Hmong New Year honored over weekend on campus

Butch McCartney

Hmong visitors listening to music and watching colorful dances filled the Ade Olson gym at the celebration of Hmong New Year this weekend.

“We’re trying to break the cultural boundaries,” said Eau Claire North High School senior Minelee Vang about the event. Her marketing group, DECA, is researching how to encourage non-Asian residents to attend the event.

People who come to the New Year celebration realize the stereotypes of Hmong being lazy or gangsters are false, she said.

The holiday was traditionally a courtship celebration between men and women. They learned about each other by tossing a soft black ball back and forth.

Many Hmong women at the event wore navy blue turbans and “mrab npib” or silver coins that rang throughout the gym. They also wore pink and red sashes over their black skirts.

Master of Ceremonies Xiong Vang said many of the colors symbolize the emotions performed by dancers. Colors such as white and red symbolize love.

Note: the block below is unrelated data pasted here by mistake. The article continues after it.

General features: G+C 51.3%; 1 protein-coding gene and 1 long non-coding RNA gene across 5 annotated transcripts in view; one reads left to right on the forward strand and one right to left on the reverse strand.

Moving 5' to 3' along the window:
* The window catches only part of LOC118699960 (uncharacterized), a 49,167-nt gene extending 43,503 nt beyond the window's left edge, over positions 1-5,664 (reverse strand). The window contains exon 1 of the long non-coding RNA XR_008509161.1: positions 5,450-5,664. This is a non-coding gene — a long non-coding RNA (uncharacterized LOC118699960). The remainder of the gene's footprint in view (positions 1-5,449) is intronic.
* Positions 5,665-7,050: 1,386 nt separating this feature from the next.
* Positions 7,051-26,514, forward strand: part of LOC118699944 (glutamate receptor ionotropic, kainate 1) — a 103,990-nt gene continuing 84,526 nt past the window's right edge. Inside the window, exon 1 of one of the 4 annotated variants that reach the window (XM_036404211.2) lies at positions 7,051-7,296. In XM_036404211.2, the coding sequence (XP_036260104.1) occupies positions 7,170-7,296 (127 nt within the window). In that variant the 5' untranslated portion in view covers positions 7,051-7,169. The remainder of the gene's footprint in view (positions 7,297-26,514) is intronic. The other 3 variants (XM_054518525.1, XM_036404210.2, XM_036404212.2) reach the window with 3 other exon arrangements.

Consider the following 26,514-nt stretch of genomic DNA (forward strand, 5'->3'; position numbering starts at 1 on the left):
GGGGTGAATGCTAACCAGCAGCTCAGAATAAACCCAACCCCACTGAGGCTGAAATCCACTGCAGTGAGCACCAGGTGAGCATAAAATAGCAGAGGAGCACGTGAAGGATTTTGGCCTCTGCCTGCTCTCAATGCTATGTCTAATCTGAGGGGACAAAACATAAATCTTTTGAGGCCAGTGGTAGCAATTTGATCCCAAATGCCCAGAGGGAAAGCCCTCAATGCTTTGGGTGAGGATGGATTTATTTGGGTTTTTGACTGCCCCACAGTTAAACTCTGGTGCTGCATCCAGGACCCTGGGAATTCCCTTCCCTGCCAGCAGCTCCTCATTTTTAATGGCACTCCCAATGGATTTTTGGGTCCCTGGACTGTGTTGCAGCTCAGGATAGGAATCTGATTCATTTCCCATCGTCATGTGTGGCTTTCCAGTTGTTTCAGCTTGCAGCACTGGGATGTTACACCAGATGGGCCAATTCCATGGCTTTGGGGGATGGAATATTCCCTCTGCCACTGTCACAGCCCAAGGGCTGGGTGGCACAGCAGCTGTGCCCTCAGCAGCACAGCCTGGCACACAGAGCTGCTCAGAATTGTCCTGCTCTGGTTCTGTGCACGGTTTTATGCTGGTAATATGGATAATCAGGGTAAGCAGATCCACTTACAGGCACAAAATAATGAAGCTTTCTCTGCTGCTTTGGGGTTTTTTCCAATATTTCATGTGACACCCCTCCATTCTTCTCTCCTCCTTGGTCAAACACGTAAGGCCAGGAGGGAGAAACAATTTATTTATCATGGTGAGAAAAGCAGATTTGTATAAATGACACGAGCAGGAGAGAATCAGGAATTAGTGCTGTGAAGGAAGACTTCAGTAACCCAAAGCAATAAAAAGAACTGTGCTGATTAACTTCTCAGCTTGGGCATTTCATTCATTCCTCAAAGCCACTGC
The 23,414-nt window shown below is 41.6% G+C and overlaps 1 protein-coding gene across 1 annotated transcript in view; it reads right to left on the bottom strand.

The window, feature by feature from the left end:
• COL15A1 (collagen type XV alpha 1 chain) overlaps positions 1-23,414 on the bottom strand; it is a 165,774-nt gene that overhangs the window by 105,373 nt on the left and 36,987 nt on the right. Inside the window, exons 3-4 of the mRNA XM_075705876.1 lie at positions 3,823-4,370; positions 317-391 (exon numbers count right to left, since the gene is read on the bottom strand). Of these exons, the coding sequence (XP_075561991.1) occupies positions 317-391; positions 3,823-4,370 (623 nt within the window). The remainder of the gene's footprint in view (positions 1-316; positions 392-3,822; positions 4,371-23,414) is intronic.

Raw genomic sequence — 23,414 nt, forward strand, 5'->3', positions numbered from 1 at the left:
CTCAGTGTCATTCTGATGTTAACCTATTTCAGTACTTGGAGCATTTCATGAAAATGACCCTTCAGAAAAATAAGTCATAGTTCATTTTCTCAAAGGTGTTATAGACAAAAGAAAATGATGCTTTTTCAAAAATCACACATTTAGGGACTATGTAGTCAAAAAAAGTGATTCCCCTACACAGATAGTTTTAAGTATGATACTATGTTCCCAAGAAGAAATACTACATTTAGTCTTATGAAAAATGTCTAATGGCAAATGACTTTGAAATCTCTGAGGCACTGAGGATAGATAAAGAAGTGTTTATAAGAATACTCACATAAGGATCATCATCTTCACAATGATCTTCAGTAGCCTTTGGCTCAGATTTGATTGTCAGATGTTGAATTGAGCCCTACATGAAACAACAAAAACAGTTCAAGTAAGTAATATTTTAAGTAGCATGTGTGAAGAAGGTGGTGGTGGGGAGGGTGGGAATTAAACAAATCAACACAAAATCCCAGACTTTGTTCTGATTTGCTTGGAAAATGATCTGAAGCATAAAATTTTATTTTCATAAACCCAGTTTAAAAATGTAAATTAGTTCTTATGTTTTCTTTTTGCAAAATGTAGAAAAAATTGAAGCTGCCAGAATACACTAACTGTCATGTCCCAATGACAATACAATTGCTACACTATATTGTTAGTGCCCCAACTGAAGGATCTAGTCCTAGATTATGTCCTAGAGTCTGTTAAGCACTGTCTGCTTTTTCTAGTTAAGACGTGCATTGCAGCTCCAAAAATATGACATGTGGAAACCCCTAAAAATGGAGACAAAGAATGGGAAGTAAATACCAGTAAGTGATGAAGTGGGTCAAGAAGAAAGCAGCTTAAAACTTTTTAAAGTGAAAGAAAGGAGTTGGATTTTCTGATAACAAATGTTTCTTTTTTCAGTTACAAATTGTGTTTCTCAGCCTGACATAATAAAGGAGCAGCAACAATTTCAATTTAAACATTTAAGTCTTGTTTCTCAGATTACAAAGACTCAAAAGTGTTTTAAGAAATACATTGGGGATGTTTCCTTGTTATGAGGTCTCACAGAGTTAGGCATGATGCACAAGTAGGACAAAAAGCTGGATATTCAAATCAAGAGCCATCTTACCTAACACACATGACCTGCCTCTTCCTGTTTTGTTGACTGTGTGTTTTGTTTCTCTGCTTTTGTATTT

Color can always be found in “pajntaub,” or traditional clothes that tell a story. One clothe showed how the Hmong crossed the Mekong river to Thailand to escape war and poverty in Laos.

Joua Vue Moua said her brother, sister and many of her cousins still live in Thailand because they missed the emigration date to the United States.

Junior Nicole Lindner said the event was a reversal of Hmong students entering an all-white class for the first time. Instead, non-Hmong people were given the opportunity to enter a part of their culture through the celebration.

“I think it’s a good opportunity to learn what other people feel like in their shoes,” Lindner said.

Hmong dance groups performed traditional dances on Saturday and on Sunday and local dance groups had the opportunity to celebrate similar dances. The event gathered Hmong to an important traditional celebration where they could speak in their native language.